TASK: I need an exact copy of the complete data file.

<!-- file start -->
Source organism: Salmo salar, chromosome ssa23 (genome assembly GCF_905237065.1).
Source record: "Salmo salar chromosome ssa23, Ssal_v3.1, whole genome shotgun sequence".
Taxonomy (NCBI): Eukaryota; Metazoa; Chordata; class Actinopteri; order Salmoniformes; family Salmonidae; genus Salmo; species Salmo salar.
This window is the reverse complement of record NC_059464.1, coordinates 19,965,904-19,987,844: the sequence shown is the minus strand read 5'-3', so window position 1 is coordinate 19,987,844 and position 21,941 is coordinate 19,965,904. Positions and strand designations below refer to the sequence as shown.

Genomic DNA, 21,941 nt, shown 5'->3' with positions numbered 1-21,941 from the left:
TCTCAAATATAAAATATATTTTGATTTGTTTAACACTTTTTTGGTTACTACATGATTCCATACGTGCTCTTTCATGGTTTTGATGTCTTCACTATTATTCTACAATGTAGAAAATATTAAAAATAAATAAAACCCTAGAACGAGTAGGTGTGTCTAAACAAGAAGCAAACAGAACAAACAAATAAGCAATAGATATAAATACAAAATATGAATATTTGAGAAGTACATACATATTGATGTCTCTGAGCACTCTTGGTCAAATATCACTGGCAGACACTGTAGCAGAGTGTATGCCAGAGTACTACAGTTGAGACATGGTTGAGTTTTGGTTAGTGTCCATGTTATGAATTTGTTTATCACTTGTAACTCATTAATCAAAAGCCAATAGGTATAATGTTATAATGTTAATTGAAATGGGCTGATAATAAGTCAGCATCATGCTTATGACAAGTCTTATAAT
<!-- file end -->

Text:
Source organism: Salmo salar, chromosome ssa23 (genome assembly GCF_905237065.1).
Source record: "Salmo salar chromosome ssa23, Ssal_v3.1, whole genome shotgun sequence".
Taxonomy (NCBI): Eukaryota; Metazoa; Chordata; class Actinopteri; order Salmoniformes; family Salmonidae; genus Salmo; species Salmo salar.
This window is the reverse complement of record NC_059464.1, coordinates 19,965,904-19,987,844: the sequence shown is the minus strand read 5'-3', so window position 1 is coordinate 19,987,844 and position 21,941 is coordinate 19,965,904. Positions and strand designations below refer to the sequence as shown.

Genomic DNA, 21,941 nt, shown 5'->3' with positions numbered 1-21,941 from the left:
TCTCAAATATAAAATATATTTTGATTTGTTTAACACTTTTTTGGTTACTACATGATTCCATACGTGCTCTTTCATGGTTTTGATGTCTTCACTATTATTCTACAATGTAGAAAATATTAAAAATAAATAAAACCCTAGAACGAGTAGGTGTGTCTAAACAAGAAGCAAACAGAACAAACAAATAAGCAATAGATATAAATACAAAATATGAATATTTGAGAAGTACATACATATTGATGTCTCTGAGCACTCTTGGTCAAATATCACTGGCAGACACTGTAGCAGAGTGTATGCCAGAGTACTACAGTTGAGACATGGTTGAGTTTTGGTTAGTGTCCATGTTATGAATTTGTTTATCACTTGTAACTCATTAATCAAAAGCCAATAGGTATAATGTTATAATGTTAATTGAAATGGGCTGATAATAAGTCAGCATCATGCTTATGACAAGTCTTATAAT